The internet is running out of IPv4 addresses. Its a problem that’s been around for a few years.
Now a new problem is challenging scientists: The fiber optic cables connecting the physical infrastructure is reaching its maximum capacity.
Growth of online media consumption and mobile internet is to blame.
In a handful of years the signals travelling down the cables will face a traffic jam as the fibers won’t be able to cope with the extra traffic once they Max out. When they reach their limit the signals begin to get distorted. Scientists are working on solutions to the problem. They plan to use new methods to get the maximum out of the maxed out distorted signals by cleaning them up at the receiving end, or use new optical fibers with multiple cores.
The fiber-optic cables that transmit the internet’s data and direct its traffic have a power limit. For decades, researchers have been amplifying the signal passed through these cables to keep up with growing internet traffic. But those tricks won’t work forever: If you up the power beyond a certain point, the fibers becomes light-saturated and the signal degrades. And we’re very close to reaching that capacity limit, according to researchers who convened at a Royal Society meeting in London this week to discuss the matter.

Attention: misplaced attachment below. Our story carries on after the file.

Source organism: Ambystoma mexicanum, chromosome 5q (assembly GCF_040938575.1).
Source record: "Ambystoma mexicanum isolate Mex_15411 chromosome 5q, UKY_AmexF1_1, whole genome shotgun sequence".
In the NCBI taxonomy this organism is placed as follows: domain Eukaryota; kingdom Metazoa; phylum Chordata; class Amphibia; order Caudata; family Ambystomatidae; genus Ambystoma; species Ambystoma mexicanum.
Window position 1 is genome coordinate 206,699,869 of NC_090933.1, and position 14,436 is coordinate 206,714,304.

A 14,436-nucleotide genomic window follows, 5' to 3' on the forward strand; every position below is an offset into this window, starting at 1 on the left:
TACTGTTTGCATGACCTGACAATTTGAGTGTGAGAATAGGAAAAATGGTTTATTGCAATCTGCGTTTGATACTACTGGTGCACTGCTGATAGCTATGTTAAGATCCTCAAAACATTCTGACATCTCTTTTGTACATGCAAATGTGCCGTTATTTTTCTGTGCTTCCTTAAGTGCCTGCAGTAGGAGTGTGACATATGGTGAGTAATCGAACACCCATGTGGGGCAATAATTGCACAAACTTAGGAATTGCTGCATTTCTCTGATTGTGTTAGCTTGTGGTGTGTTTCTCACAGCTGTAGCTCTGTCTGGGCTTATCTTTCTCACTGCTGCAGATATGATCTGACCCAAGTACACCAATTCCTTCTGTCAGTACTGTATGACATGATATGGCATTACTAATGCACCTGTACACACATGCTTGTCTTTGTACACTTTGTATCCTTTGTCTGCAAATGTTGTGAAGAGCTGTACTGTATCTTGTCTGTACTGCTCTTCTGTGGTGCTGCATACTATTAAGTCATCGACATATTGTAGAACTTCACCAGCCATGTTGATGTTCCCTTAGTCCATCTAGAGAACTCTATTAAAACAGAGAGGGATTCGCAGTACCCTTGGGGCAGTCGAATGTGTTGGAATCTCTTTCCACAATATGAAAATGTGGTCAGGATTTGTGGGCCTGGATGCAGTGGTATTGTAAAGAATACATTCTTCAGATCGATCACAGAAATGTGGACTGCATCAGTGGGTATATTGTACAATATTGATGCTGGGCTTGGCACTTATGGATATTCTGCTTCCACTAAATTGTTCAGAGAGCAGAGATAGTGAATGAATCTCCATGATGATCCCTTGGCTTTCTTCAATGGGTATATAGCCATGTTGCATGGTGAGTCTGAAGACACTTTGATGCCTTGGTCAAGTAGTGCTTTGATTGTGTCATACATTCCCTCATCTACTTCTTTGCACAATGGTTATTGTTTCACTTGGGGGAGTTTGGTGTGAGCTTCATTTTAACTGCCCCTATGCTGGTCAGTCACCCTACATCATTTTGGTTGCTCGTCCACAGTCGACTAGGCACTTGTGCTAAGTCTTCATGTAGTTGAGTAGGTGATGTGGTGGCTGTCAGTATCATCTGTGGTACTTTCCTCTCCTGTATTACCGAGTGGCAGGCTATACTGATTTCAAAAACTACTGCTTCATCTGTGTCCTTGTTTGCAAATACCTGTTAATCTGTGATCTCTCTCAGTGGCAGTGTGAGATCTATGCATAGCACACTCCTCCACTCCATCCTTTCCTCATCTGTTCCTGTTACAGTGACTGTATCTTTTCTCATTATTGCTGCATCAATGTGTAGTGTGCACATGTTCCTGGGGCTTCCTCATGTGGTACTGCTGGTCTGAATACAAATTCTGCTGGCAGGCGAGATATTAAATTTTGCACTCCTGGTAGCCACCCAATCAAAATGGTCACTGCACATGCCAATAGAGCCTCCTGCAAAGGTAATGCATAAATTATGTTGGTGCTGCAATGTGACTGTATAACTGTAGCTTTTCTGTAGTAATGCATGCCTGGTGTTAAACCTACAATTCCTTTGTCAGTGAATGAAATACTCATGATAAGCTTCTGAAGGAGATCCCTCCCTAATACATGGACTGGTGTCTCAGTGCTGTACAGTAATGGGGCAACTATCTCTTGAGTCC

“You can’t get an infinite amount of capacity in a fibre,” Andrew Ellis at Aston University in Birmingham, UK, told New Scientist. Indeed, French communications specialist René-Jean Essiambre presented data suggesting that the current optical fiber limit, around 100 terabits per second worth of data, could be reached within the next five years. Unsurprisingly, the looming capacity crunch is caused by the fast growth of online media consumption through the likes of Netflix and YouTube.
Does this mark the beginning of an internet apocalypse? A slow, miserable slide back into the barbaric days of dial up speeds? Hopefully not. Physicists and computer scientists are already hot on the problem. One possible solution is to blast more power through the tubes— signal distortion be damned!—and figure out how to clean the mess up at the other end. Engineers are also investigating new fibers that contain multiple cores capable of transmitting much larger amounts of data.
Fingers crossed somebody figures this one out. Personally, I might take a zombie horde over the human beings that a world with internet rationing would create. [New Scientist]
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